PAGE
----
As a young citizen of the USA, I remember being told time and again by adults (family, friends, teachers, etc.) that the USA is the most powerful country in the entire world and we've been known to do most everything better than any other country on the map.

To me, The Space Shuttle Challenger event changed my perception of what I was being told. My personal lens on life shifted and I started to open my eyes to see for myself.

When the terrorists struck the Twin Towers in 2001, my partner and I were sound asleep in Seattle, WA. As we moved through our morning routine, we knew that something was "off." No cars were moving on the road, no customers were in the (usually packed-out) coffee shop that I went to each morning on Summit Avenue, and no passengers (also usually full-up) were riding the local city bus with me on my morning route to my office.

Even in my office building, upon arrival, I could tell that something was afoot. The usual people weren't there yet, and those few that I did happen to find, were huddled in the marketing department around the television they had in there all staring numb at what was on the screen.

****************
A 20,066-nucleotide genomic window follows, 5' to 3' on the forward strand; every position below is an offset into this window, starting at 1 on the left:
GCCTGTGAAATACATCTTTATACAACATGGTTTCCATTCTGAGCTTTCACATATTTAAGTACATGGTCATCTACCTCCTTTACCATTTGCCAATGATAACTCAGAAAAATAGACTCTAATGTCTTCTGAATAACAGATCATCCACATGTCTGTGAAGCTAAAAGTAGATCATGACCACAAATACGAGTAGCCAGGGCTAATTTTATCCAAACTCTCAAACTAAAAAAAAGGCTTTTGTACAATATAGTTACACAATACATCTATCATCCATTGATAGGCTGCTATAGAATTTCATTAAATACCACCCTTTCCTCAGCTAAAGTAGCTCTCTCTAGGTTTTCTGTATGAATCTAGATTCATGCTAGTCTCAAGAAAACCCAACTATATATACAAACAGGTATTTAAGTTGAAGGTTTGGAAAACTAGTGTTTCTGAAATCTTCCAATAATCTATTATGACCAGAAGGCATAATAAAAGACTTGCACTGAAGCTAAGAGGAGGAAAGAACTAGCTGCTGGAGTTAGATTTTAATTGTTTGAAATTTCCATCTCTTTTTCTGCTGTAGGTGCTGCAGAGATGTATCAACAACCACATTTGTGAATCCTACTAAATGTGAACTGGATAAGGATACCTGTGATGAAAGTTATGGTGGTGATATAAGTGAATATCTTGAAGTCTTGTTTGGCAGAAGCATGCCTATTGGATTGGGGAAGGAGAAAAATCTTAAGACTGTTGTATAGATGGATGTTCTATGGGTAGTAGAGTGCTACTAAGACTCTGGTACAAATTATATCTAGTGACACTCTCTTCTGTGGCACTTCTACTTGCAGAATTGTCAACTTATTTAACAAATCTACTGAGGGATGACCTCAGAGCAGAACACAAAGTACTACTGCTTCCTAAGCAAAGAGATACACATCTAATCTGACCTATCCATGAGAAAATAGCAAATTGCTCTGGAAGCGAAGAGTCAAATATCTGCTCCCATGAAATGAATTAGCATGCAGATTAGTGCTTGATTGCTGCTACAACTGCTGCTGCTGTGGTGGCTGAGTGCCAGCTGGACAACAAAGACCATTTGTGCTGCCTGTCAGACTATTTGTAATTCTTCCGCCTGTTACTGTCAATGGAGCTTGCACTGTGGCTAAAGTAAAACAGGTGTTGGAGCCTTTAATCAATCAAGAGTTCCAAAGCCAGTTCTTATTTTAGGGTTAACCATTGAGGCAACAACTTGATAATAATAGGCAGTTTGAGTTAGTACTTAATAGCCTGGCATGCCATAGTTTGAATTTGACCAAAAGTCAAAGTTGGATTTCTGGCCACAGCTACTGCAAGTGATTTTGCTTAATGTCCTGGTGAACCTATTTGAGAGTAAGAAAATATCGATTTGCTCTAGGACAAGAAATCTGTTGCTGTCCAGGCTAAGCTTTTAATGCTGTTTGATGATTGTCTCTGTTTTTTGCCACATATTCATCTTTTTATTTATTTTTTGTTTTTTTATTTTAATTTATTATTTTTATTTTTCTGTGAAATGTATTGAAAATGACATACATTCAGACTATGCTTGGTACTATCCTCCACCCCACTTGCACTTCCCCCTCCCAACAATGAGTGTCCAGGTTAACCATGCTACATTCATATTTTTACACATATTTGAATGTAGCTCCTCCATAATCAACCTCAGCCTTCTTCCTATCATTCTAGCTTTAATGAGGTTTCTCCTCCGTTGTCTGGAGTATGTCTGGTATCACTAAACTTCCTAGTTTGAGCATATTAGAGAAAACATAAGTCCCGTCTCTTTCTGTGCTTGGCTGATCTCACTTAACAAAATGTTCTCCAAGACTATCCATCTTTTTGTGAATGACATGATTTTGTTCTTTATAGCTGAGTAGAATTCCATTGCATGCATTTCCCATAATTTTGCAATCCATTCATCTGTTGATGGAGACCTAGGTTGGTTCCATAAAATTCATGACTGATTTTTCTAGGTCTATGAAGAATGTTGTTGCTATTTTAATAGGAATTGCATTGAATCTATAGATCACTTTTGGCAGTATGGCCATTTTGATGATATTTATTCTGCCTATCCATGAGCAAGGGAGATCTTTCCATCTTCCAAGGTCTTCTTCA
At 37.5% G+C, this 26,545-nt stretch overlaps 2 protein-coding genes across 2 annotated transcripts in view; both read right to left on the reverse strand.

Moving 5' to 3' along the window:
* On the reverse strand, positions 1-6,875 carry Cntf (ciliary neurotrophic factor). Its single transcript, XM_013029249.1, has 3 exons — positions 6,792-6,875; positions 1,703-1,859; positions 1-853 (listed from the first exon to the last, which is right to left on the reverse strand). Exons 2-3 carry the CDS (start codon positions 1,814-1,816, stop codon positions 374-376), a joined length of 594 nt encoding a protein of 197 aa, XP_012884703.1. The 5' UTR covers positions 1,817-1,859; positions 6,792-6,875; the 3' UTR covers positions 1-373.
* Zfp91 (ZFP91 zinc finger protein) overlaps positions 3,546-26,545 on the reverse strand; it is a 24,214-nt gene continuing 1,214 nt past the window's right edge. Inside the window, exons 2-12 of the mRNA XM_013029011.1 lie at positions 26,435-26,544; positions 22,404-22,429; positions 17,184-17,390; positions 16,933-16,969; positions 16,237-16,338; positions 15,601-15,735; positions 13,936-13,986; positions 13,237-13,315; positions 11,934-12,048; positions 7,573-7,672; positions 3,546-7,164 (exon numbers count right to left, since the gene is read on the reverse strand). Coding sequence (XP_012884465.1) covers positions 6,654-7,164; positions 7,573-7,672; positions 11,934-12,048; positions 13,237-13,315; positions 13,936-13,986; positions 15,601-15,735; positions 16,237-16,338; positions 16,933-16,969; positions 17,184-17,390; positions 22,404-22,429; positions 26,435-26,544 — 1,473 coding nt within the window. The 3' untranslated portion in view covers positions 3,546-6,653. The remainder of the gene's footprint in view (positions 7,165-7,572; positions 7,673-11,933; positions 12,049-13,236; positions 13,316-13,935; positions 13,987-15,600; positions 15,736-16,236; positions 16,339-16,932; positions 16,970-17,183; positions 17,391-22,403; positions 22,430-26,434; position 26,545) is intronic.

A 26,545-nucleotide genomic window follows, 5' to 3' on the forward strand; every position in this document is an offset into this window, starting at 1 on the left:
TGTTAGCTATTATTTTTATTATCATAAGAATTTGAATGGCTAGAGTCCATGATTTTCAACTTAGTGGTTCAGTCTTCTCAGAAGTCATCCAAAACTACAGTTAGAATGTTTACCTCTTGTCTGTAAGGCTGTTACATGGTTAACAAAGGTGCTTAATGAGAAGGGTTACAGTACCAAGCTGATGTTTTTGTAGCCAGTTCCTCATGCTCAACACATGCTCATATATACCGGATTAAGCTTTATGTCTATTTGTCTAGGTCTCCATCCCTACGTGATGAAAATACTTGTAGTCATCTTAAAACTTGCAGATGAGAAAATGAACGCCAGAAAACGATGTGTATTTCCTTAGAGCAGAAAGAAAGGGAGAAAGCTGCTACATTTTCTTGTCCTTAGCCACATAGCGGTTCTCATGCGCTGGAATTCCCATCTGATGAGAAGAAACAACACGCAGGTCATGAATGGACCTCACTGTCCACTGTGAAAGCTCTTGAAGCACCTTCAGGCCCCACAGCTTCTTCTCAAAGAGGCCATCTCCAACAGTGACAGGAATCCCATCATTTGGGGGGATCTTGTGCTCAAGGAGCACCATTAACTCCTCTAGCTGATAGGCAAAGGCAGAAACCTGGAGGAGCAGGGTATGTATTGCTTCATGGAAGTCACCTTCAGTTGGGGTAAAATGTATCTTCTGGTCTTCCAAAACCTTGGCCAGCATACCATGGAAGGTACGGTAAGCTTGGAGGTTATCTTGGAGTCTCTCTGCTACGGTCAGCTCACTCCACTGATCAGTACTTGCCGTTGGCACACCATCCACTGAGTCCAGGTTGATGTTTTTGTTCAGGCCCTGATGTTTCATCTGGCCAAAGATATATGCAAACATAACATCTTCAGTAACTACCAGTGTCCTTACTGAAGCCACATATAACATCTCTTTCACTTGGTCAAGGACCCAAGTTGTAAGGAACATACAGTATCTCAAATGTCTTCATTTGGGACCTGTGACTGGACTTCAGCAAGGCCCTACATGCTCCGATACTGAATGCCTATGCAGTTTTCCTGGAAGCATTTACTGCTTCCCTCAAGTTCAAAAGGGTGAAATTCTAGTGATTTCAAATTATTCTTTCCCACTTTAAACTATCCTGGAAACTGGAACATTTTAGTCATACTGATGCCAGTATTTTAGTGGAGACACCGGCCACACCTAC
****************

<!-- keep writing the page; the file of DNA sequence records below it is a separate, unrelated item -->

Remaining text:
The 16 year old in me thought, "...more plumes of smoke on TV."

Now, at age 31, I knew right away why our homeroom teacher, in 1986, swiftly snapped off the TV. In a room full of adults, I wish I had snapped it off because just moments later, the second plane (in real time) struck the second tower and every one of us witnessed this together.

I immediately felt this rush of angst and worry push through my entire body outward from the center of my heart as I thought about all of my family members back in Massachusetts and throughout New England and the east cost. (In 1993, age 23, when I was living in NYC, I once accepted a temp job assignment at a firm in Tower 1 as a file clerk and this felt all too close to home for me.) My and my coworkers could not believe what we were witnessing - a huge plume of smoke wending northward from both of the Twin Towers.

Unlike the agitated conversation of 1986 (with my young classmates) my coworkers in this office were silent, numb and somber. That may have been because we were still uncertain as to what happened and why.